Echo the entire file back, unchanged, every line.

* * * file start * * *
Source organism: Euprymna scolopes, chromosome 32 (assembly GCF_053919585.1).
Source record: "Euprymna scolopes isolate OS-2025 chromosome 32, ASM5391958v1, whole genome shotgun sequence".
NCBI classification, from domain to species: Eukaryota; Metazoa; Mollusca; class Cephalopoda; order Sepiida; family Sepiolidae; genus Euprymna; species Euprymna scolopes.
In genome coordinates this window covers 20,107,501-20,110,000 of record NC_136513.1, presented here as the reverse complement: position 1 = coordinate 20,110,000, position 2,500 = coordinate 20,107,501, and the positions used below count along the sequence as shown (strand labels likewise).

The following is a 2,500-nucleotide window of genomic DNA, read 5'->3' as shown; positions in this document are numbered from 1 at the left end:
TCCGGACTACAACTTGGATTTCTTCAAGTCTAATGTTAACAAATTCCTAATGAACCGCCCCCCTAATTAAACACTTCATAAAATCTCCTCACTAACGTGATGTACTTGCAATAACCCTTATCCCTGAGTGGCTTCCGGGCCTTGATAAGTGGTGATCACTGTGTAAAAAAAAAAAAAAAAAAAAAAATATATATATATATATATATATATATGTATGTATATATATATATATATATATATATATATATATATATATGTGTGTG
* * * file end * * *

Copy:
Source organism: Euprymna scolopes, chromosome 32 (assembly GCF_053919585.1).
Source record: "Euprymna scolopes isolate OS-2025 chromosome 32, ASM5391958v1, whole genome shotgun sequence".
NCBI classification, from domain to species: Eukaryota; Metazoa; Mollusca; class Cephalopoda; order Sepiida; family Sepiolidae; genus Euprymna; species Euprymna scolopes.
In genome coordinates this window covers 20,107,501-20,110,000 of record NC_136513.1, presented here as the reverse complement: position 1 = coordinate 20,110,000, position 2,500 = coordinate 20,107,501, and the positions used below count along the sequence as shown (strand labels likewise).

The following is a 2,500-nucleotide window of genomic DNA, read 5'->3' as shown; positions in this document are numbered from 1 at the left end:
TCCGGACTACAACTTGGATTTCTTCAAGTCTAATGTTAACAAATTCCTAATGAACCGCCCCCCTAATTAAACACTTCATAAAATCTCCTCACTAACGTGATGTACTTGCAATAACCCTTATCCCTGAGTGGCTTCCGGGCCTTGATAAGTGGTGATCACTGTGTAAAAAAAAAAAAAAAAAAAAAAATATATATATATATATATATATATATGTATGTATATATATATATATATATATATATATATATATATATATGTGTGTG